Our Training Programs :

There are two different sessions available:

  1. Face-to-Face Program: classes are held on Fridays (all day) and Saturday mornings, from January to June 2018. Prospective students must apply online during the month of October prior to each session (on the site). A Selection Committee meets in early November and admission results are known in mid-November.

Note : Toward the end of the semester, students of our Face-to-Face Program gather in small groups for 5 days of intensive research at the Archives Départementales du Gard; they are required to establish the (most) complete genealogy of a local historical figure and need to work on this project as a team. This work is specific to the Face-to-Face Program.

Applications are to be submitted online between October 1st and 31st, 2017 on the university’s website at: ; the Selection Committee meets in early November.

All classes are held from January to June 2018.

Registration fees for the Face-to-Face Program:

  • Unimes students (initial training): €150
  • Students without funding (personal training): €1,200
  • Students with funding (continuous training): €1,600
  1. Distance Learning Program: training takes place remotely with access to courses online via a dedicated digital teaching platform. However the presence (remotely) is desired during some planned group sessions (usually Friday afternoons) for courses that require hands-on learning. Courses can also be provided in writing or filmed in advance.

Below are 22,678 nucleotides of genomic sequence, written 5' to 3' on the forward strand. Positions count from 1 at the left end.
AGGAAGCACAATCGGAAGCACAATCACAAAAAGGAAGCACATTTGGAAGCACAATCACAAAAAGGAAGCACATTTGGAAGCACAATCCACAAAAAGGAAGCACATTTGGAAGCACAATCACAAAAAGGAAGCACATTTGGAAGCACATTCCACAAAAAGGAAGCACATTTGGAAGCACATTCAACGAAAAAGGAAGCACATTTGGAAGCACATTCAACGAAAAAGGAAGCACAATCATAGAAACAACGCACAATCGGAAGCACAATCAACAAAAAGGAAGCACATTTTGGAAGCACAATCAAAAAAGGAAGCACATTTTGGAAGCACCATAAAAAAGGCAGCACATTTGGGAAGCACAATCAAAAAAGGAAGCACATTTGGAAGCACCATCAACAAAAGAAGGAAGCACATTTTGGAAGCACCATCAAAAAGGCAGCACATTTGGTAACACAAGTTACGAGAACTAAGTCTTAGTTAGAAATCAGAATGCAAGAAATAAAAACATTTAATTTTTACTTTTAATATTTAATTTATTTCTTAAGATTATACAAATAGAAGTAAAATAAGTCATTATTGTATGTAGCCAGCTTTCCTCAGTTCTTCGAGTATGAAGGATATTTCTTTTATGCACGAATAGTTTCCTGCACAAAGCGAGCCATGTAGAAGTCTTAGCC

The presence of students on the university site of Nîmes is required at the beginning of the session (for a first gathering and presentation), as well as for the exams which will take place in January (on consecutive days). If students residing abroad or in the DOM-TOM, wish to take the exams near their home, they will be able to do so at their own expenses. Please contact your nearest French Consulate or the French Alliance to enquire.

Applications are to be submitted online between May 1st to 31st, 2017, on the university’s website at: ; the Selection Committee meets in early June.

Classes are held from September 2017 to January 2018.

Computer and Technical Prerequisites before applying for our Distance Learning Program:

This distance learning program insists on a few prerequisites that are essential for you to make the most of your classes. To better assist you in your studies, your digital identity UNIMES (ID + password + email will be issued before your first classes. This will allow you to benefit from the services we offer (i.e. dedicated website, videoconferencing…) throughout the University calendar year.

Moreover, during the initial gathering in Nîmes, a specific learning session will introduce you to all the UNIMES training tools that will be used during your online and remote classes (e.g. the teaching platform and video-conferencing tool). You will also be taught how to navigate on the dedicated website, and where to find data so you can start studying at your own pace.

Below are all of the necessary and mandatory elements to be able to follow this online training:

Computer knowledge :

We would like to draw your attention to a few fundamentals in order to ensure the success of your e-learning:

  • A good knowledge of your environment, Windows or Mac
  • Being comfortable with internet browsing and peripheral devices (keyboard, mouse, microphone headset and webcam)
  • The ability to install and update traditional software programs
  • The ability to set up and use a webcam
  • The ability to set up and use a microphone headset

Equipment :